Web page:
10 But see Jeremy Kirk, 'Confli cts and Choice of Law Within the Australian Constituti onal
Context' (Paper delivered at the Annual Public Law Weekend, ANU, 2 November 2001)
(copy on file with the autho r) 53. Kirk emphasises the significance of Lipohar v The Queen
(1999) 200 CLR 485 ('Lipohar')—rather than Lange—in establishing the existence of one
common law of Australia. Kirk's contention is made on the basis that it was not until
Lipohar that the concept of a unified common law of Austr alia had 'a direct, materia l
application in a High Court decision': ibid 56–7. However, in Esso Australia Resources Ltd v
Federal Commissioner of Taxation (1999) 201 CLR 49 ('Esso v FCT'), Lange rather than Lipohar is
cited as authority for the proposition that there exists an Australian common law: ibid 61–2
2003 The Constitution's Influence on the Common Law 133
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was a separate and distinct 'federal' common law, or whether there was a single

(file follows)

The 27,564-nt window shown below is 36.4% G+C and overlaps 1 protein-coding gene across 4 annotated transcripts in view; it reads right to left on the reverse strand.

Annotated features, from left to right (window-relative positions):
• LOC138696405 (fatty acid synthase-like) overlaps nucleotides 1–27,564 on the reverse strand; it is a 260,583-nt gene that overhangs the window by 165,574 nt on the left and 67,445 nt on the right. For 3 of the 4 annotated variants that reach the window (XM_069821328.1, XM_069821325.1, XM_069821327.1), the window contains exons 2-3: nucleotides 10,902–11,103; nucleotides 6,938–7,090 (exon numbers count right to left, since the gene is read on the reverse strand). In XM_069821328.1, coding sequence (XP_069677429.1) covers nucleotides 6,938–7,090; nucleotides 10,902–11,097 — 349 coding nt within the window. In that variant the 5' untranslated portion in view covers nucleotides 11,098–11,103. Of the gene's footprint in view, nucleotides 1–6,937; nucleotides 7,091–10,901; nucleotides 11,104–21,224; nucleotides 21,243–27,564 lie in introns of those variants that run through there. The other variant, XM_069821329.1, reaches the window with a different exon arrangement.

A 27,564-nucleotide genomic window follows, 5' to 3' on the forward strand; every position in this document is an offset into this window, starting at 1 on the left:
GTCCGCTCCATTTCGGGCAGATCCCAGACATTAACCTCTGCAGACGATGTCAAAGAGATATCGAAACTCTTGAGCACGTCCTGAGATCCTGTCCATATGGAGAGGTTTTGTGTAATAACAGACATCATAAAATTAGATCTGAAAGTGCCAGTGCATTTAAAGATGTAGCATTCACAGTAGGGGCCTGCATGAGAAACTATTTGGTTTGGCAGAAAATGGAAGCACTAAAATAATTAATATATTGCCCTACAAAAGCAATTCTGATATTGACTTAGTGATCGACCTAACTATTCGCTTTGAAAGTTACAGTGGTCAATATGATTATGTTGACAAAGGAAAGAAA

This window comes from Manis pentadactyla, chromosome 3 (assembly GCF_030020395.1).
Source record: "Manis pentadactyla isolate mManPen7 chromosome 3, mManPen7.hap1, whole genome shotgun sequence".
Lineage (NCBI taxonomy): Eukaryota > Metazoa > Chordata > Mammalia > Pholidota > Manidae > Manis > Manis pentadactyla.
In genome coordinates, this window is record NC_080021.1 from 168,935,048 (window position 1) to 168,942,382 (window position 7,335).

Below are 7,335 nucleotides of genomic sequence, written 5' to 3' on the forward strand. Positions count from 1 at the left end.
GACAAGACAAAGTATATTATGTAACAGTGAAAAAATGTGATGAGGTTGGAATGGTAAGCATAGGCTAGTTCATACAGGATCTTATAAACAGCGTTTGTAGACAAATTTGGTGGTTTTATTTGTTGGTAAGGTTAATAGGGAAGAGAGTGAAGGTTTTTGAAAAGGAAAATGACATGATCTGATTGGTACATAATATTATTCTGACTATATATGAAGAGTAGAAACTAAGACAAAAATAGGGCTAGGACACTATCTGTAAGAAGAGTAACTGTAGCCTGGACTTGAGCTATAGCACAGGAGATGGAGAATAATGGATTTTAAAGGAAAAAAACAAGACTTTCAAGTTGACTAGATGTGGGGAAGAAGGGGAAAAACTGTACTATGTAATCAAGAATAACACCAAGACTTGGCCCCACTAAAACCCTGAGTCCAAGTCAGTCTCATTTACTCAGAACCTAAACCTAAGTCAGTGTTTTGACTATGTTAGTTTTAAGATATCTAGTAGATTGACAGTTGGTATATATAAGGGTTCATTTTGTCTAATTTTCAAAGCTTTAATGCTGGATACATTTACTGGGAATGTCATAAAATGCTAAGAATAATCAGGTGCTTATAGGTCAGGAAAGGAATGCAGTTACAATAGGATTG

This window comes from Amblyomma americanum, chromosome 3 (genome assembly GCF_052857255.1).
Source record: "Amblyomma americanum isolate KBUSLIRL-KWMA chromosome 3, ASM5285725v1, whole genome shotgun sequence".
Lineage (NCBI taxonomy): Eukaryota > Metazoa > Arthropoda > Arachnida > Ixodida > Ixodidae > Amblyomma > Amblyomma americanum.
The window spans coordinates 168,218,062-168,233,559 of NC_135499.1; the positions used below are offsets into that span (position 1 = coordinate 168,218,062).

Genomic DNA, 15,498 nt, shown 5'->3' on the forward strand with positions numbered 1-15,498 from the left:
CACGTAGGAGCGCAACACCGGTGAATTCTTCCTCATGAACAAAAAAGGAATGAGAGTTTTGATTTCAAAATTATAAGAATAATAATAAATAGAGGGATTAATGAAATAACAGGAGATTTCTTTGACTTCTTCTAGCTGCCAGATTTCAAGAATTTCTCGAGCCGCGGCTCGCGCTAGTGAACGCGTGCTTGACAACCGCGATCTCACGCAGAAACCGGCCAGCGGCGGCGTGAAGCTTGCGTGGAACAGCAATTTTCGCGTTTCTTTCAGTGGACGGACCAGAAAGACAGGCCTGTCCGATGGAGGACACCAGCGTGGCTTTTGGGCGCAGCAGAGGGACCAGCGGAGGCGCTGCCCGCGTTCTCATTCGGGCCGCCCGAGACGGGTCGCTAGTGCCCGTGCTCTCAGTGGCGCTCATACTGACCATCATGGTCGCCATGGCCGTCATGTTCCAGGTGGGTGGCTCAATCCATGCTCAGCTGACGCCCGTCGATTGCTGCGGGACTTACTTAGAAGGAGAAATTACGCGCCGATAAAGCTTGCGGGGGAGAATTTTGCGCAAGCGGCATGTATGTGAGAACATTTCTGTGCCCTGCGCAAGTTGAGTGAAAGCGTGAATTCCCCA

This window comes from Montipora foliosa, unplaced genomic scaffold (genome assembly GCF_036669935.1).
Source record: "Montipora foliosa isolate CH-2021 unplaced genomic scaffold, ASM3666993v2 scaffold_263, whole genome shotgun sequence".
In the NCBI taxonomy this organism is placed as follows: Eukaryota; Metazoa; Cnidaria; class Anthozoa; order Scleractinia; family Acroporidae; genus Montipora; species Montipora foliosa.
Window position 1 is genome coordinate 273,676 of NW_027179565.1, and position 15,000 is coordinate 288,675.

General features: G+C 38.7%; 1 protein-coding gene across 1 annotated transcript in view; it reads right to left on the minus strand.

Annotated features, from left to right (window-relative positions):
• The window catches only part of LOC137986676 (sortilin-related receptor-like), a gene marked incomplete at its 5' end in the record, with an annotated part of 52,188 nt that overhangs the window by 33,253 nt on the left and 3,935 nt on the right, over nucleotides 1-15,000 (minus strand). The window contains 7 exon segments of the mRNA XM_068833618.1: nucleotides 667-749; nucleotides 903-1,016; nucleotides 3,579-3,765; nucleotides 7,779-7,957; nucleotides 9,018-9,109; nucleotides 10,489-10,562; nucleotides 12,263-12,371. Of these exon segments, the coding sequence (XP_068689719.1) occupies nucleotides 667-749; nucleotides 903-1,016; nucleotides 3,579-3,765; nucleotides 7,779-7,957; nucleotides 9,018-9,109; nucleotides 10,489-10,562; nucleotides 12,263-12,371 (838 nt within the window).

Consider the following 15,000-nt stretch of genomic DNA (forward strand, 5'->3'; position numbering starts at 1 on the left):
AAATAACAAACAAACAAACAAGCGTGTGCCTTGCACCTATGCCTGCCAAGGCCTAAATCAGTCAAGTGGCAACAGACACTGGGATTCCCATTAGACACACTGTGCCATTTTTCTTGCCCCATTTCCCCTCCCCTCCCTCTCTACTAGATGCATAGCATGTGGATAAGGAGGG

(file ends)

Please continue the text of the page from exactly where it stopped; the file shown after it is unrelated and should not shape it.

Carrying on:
common law of Australia.11 However, during the 1990s members of the High Court
increasingly expressed the view that there was a single common law of Austra lia.12
Professor Zines indicates two developments that contributed to a growing
acceptance of the existence of a single 'Australian' common law.13 First, the Hig h
Court's decision in Parker v The Queen14 that it would not f ollow the House of Lords if
the latter's decision was fundamentally wrong. Secondly, after the 1975 abolition of
appeals from the High Court to the Privy Council,15 the High Court held that it was no
longer bound by Privy Council decisions.16 These developments formed part of a
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(Gleeson CJ, Gaudron and Gummow JJ). See also Mobil Oil Australia Pty Ltd v Victoria
(2002) 189 ALR 161, 200 n 196 (Kirby J) ('Mobil Oil v Victoria').
11 Division on this question is evident in R v Kidman (1915) 20 CLR 425, 435–6 (Griffith CJ),
444–6 (Isaacs J), 454 (Higgins J). See also R v Snow (1915) 20 CLR 315, 325 (Griffith CJ); R v
Sharkey (1949) 79 CLR 121, 163 (Webb J); Skelton v Collins (1966) 115 CLR 94, 134–5
(Windeyer J); Felton v Mulligan (1971) 124 CLR 367, 370 (Walsh J during argument). See also
the discussion in Lipohar (1999) 200 CLR 485, 507–8 (Gaudron, Gummow and Hayne JJ),
where it is emphasised that the common law of Australia is different from the notion of a
federal common law. See generally Leslie Zines, The Common Law in Australia: Its Nature and
Constitutional Significance (Law and Policy Paper No 13, Centre for International and Public